Wednesday, 21 October 2015

Get Physical

My recent Time - The Hidden Cost post and others, have pointed out the huge, often ignored, cost of spending hours trading in-play. The latest post from author James Butler (aka Betfair Pro Trader) highlights an even less often considered cost of spending your life in front of a PC, which is the cost to your health.

While James's focus is on his eyes, there are other health considerations when you spend all day trading, not least the effect of stress on the body. I imagine the impact on eyesight isn't a concern solely for full-time pro traders, but for many of us who spend time in our regular jobs looking at pixels on a screen. At 50, the need for glasses is quite normal, but workplace safety guidelines encourage regularly stepping away and looking out of the window which might not be so easy to schedule during an in-play event.

The fact that traders tend to be male is another issue, because men are well known to neglect their health, but if you are over 50, it really is smart to get an annual physical.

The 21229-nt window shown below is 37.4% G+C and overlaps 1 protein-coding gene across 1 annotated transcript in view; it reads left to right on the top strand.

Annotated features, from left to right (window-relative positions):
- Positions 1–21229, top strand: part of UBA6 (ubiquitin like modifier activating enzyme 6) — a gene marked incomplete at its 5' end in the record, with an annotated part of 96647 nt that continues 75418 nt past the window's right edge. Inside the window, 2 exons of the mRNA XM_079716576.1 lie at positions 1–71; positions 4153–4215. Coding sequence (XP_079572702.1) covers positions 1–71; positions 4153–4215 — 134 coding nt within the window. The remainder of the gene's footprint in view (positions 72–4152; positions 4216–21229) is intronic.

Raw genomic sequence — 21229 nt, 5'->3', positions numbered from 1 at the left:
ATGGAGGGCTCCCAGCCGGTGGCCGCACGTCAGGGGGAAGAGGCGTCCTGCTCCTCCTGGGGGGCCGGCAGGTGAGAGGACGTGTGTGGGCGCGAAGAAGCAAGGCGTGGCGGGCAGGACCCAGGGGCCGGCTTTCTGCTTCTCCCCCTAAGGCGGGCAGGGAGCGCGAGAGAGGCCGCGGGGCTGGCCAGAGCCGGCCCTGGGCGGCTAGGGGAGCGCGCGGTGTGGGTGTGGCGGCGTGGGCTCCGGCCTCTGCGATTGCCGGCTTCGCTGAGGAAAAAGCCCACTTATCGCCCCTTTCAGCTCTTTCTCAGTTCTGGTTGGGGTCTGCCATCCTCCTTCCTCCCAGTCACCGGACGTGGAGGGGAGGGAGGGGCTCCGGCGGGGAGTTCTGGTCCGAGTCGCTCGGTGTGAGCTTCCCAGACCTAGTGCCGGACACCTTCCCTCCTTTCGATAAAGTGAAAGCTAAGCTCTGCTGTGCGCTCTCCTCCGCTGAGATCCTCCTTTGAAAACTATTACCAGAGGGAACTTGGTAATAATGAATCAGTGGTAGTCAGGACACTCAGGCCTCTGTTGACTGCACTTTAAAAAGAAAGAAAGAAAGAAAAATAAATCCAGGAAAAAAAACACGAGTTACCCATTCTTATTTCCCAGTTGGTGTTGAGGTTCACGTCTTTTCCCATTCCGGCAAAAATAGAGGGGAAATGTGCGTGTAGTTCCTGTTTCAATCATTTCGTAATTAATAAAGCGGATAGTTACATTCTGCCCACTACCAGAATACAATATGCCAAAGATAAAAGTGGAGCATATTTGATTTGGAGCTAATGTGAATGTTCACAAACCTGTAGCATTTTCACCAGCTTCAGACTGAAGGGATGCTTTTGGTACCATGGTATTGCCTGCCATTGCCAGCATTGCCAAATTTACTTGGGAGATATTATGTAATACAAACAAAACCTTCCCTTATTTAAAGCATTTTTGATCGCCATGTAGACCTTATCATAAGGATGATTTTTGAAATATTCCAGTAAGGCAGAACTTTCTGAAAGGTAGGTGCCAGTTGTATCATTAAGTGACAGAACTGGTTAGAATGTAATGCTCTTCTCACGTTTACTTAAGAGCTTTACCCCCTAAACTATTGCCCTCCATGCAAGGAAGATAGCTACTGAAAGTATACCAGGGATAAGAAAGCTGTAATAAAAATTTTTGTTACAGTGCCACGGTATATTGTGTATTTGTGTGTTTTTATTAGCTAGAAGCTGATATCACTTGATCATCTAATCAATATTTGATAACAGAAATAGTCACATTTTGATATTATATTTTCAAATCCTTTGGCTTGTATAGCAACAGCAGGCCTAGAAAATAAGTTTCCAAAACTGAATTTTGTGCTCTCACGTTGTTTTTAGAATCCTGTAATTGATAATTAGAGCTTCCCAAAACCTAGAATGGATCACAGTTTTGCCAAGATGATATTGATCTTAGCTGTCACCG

If I was to pick one issue above all others, I would say obesity and we should do much more about alerting men to the dangers of being overweight. Men are generally in poorer health, he says, with a worse diet. They are more likely to smoke and be alcoholics.
How rude! But I guess sitting in a chair all day isn't conducive to losing weight. I'm being slightly biased here, but if you smoke, you're an idiot, and if you drink, well that's just being sociable and relieving stress. It's good for you, at least in my opinion - Mrs. Cassini says I am 'rationalising'.

As for the diet, here's where married men have an edge, our wives force us to eat rabbit food and fruit, at least once in a while.

So to take James's advice one step further - and yes, do get your eyes checked, but also go to the doctor, get a physical, ("three inches up is better than six feet under"), get your numbers (weight, cholesterol, triglycerides, blood pressure, pulse etc.), lie about how much you drink and how often (I assume they at least double what you tell them anyway), and at least think about acting on any suggestions he (or she) may have for you. It could save your life.

1 comment:

James said...

I have enough left of my current online ration to point out that the quote is not mine. Although, as I am the only person mentioned in the article it looks as though the quote is mine.

Thankfully, obesity, smoking and alcoholism are not in my repetoire of failings.